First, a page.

Three of the industry’s leading portal figures have studied their data and arrived at a simple conclusion: photos are the most important part of any listing.
That’s why agents who take the cheap option with photography are doing themselves a major disservice, according to Domain Group chief operating officer Tony Blamey, Onthehouse Group Chief executive Chris Meehan and Homely co-chief executive Jason Spencer.
House hunters use photos as a key way to differentiate properties, says Mr Spencer.
“Beautiful photos stand out like you might see on an Instagram feed,” he says.
“If we see an amazing property with incredible photos, we feature it, they get in our blog or social media and then they get so many more views, so you’re not doing yourself any favours with poor photography. I don’t understand agents who only use thumbnails.”
Mr Spencer points out another mistake that is made by about 20 per cent of agents who list on Homely – putting watermarks on their listing photos.
“It does them no favours, because it generally looks really poor and you spoil the search experience for the consumer, so we encourage people not to put watermarks,” he says.
But how many photos should agents include on their listings? Mr Blamey says that all things being equal, a listing with more photos will be more enticing than one with less – assuming the photos are of a high standard. “With mobile, we make it really easy to browse photos. As a consumer, I want to see as much of a property as I can,” he says.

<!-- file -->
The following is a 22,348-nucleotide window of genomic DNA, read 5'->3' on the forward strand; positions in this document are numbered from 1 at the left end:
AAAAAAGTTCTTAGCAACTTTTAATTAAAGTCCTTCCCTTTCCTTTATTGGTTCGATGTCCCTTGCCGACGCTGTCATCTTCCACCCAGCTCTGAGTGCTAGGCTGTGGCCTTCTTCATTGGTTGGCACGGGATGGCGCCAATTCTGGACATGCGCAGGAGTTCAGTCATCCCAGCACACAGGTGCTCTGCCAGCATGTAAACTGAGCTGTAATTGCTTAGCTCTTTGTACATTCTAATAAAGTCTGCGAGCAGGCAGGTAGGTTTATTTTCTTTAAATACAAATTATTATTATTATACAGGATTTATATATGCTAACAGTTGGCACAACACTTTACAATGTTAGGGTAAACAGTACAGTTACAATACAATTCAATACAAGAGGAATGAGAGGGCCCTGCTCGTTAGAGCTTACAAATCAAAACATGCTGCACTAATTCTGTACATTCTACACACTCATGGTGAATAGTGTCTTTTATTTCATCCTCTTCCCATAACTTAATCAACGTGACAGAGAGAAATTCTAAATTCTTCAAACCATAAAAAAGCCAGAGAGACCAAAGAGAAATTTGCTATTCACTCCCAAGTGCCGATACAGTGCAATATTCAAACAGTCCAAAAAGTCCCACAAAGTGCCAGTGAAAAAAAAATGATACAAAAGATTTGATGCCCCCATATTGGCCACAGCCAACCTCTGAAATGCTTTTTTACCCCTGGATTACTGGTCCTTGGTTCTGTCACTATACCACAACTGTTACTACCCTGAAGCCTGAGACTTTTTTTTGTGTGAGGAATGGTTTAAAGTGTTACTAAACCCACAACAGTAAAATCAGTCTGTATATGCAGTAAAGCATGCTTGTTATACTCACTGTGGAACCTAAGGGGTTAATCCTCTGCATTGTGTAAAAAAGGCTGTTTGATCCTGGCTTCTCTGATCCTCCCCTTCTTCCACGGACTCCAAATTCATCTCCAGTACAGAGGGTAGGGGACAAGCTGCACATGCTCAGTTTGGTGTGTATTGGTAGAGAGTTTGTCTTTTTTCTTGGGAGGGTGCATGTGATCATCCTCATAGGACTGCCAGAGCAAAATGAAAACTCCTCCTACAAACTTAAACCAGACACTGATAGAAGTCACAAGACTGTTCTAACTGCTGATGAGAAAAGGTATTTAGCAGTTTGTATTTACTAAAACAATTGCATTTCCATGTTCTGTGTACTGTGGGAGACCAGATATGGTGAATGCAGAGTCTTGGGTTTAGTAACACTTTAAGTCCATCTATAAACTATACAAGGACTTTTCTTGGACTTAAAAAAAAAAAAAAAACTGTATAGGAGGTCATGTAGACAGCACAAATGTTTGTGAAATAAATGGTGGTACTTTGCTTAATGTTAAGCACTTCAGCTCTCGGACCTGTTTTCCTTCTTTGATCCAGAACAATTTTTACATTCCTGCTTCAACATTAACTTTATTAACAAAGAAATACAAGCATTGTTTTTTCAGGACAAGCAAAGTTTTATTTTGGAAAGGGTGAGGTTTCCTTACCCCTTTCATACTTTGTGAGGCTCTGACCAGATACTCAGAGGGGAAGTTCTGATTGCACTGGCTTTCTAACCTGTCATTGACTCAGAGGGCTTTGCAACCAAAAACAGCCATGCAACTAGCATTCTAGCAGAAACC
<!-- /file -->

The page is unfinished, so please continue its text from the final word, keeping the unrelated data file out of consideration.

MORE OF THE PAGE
Don’t forget the words
Mr Meehan is also convinced that images – rather than words – play the main role in attracting buyers’ attention. “I think people look at the photos before they read the content. They’ve got to be good, sharp images, and if you hook them they may then look at the content, but they will probably judge the listing more on the photos than what you’ve written,” he says.
That said, Mr Meehan explains that listings generate maximum impact when the words operate in harmony with the images. He notes the importance of an enticing headline – a good headline will always deliver more clicks than a poor headline, he explains.
“If I get an email, I want to know very quickly in the headline what the email is going to share with me. I don’t have any opinion on how long it should be, but it needs to be long enough to lead into a story, and the headline needs to match the images and also lead to the content. There needs to be a link between the three,” he adds.
More is more
Agents might think they’re being clever in withholding information from their listings, but Mr Blamey from Domain disagrees. He says that trick no longer works with today’s buyers.
“They’re hungry for information and want to be empowered to make a decision around that information. If they like the property they’ll make contact, so I don’t think withholding information works anymore,” he says.
Mr Meehan from Onthehouse says that buyers will punish agents if they feel they have been tricked into attending a property that turned out to be unsuitable.
“If they come and they’re disappointed with the information they’ve seen online it breaks that trust with that agent,” he says.
“As sites that allow agents to be reviewed come to the fore, I think there will be more comment around misleading listings and this will become a larger influencer in how I think consumers view agents.”